The share price of Advanced Micro Devices Inc. plummeted 11% this week on news of declining cryptocurrency mining-related sales. Markets responded negatively to the chipmaker's third-quarter earnings reports on Tuesday despite topping analysts expectations. The company warned it expects demand for its graphics processing units to flat line.
Since last year October, AMD stock price soared 118% on the back of a meteoric rise in appetite for its graphics processing units (GPUs). Much of this demand stemmed from the rise of cryptocurrencies like Bitcoin and Ethereum which in turn elevated orders for GPUs that double up as mining hardware.
But the appetite for AMD's production units seems to be fading, the fact that the company's CEO, Lisa Su, readily conceded. At Tuesday's earnings call, she admitted
"We're predicting that there will be some leveling-off of some of the cryptocurrency demand. As we look at it, it continues to be a factor, but we've seen restocking in the channels and stuff like that. So we're a little bit conservative on the cryptocurrency side of the equation."
Su's bleak forecast was enough to spark an 11% sell-off following her conference call despite an overall 26% increase in revenue. Investors enthusiasm for cryptocurrency mining priced into the stock since last year appears to have been over the top.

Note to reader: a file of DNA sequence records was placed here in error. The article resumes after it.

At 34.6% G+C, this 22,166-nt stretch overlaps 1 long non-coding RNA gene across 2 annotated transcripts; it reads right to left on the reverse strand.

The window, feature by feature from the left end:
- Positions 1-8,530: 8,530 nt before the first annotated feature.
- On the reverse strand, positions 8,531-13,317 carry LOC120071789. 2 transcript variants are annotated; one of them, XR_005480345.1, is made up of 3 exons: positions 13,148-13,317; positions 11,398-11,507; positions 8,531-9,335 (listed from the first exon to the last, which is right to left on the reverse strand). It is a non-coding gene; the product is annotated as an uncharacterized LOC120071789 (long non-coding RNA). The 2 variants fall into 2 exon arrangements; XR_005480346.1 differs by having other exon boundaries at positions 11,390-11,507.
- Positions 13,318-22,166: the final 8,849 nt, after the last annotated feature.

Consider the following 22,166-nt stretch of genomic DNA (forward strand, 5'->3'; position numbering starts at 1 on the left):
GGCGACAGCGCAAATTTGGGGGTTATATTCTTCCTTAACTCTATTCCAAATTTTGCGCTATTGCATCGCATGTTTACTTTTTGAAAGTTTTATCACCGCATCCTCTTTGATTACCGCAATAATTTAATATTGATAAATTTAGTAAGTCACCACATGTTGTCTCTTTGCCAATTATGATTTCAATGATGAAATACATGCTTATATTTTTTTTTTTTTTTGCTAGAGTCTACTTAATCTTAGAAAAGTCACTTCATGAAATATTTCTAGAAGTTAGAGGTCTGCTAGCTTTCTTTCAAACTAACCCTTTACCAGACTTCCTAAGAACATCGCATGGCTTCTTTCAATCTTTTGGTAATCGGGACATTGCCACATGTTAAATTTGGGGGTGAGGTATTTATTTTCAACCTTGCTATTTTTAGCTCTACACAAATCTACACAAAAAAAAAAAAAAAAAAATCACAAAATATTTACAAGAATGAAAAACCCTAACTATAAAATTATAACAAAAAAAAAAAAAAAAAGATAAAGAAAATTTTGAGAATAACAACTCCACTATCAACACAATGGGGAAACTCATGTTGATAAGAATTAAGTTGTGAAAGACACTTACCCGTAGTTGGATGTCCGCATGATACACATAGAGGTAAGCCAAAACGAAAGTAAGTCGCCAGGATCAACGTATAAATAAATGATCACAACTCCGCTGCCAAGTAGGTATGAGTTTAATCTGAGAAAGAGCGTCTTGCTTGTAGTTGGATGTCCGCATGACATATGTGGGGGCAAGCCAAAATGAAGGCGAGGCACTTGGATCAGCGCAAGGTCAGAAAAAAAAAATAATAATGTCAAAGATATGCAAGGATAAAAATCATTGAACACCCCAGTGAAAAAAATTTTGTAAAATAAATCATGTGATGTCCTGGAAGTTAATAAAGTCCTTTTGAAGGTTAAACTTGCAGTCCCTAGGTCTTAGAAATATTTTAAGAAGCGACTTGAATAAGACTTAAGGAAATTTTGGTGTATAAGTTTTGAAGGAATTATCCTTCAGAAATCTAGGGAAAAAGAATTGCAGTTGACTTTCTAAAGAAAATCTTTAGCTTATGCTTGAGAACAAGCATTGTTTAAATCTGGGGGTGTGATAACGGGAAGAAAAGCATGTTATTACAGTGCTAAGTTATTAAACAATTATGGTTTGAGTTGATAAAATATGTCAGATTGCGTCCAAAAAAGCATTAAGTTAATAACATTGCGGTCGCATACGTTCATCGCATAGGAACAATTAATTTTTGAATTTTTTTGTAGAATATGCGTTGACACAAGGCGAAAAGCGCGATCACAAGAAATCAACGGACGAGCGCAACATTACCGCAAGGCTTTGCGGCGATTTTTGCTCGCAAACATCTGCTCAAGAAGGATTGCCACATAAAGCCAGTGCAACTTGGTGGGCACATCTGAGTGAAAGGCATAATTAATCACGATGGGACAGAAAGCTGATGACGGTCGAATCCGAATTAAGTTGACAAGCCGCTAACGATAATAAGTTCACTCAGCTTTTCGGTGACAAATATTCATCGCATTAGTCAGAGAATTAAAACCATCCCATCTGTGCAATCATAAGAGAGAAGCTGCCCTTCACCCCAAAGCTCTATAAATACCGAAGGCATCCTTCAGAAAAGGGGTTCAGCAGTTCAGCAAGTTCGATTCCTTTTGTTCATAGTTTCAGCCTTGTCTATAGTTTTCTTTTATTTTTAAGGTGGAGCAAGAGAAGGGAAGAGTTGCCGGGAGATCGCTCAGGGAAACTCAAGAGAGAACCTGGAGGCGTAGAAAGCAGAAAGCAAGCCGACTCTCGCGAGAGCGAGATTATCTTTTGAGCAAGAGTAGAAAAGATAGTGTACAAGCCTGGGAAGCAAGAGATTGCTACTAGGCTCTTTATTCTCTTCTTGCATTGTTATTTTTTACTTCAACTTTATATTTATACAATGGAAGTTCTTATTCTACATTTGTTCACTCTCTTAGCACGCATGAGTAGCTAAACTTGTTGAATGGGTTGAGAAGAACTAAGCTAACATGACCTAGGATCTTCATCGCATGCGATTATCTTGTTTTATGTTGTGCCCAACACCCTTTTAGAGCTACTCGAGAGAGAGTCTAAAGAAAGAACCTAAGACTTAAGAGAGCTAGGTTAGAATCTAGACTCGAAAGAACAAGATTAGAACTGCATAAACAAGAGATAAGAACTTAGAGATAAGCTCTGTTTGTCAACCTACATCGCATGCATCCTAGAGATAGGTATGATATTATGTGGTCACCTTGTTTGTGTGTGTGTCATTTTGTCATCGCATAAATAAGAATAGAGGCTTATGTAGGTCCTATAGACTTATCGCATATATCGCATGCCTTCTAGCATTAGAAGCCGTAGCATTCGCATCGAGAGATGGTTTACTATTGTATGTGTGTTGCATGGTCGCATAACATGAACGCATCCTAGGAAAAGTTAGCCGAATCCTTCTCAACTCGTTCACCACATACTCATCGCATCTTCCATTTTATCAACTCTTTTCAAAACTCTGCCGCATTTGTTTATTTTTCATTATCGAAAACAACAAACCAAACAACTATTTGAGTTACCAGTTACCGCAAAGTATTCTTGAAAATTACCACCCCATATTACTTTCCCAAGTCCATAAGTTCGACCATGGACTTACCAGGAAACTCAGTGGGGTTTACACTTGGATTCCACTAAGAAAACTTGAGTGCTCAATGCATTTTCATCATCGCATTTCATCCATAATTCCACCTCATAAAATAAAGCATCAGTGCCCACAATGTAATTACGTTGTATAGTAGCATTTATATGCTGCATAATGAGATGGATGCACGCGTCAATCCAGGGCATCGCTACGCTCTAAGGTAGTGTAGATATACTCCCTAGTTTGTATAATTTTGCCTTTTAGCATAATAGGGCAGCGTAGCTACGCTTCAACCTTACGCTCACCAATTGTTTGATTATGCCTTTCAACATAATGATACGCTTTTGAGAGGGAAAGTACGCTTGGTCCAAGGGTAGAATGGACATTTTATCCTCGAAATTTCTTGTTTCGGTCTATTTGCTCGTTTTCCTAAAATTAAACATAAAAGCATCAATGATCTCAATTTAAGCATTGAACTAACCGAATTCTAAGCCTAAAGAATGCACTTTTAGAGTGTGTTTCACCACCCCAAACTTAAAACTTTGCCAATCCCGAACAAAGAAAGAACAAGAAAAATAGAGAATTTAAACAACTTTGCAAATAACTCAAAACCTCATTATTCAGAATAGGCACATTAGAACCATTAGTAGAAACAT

Part of the boost in overall revenue was down to a 24% contribution from AMD's Computing and graphics segments. However, because GPU cards can either be for PC gaming or mining activity, the company said quantifying the precise contribution by cryptocurrencies was a tall order.
Some analysts who closely track the chipmaker disagree. Mark Lipacus from Jefferies, says at least $75 million to $100 million of the firm's revenues emanated from cryptocurrency demand. He believes the company is playing its cards close to its chest and expects higher graphics card sales with increasing cryptocurrency prices.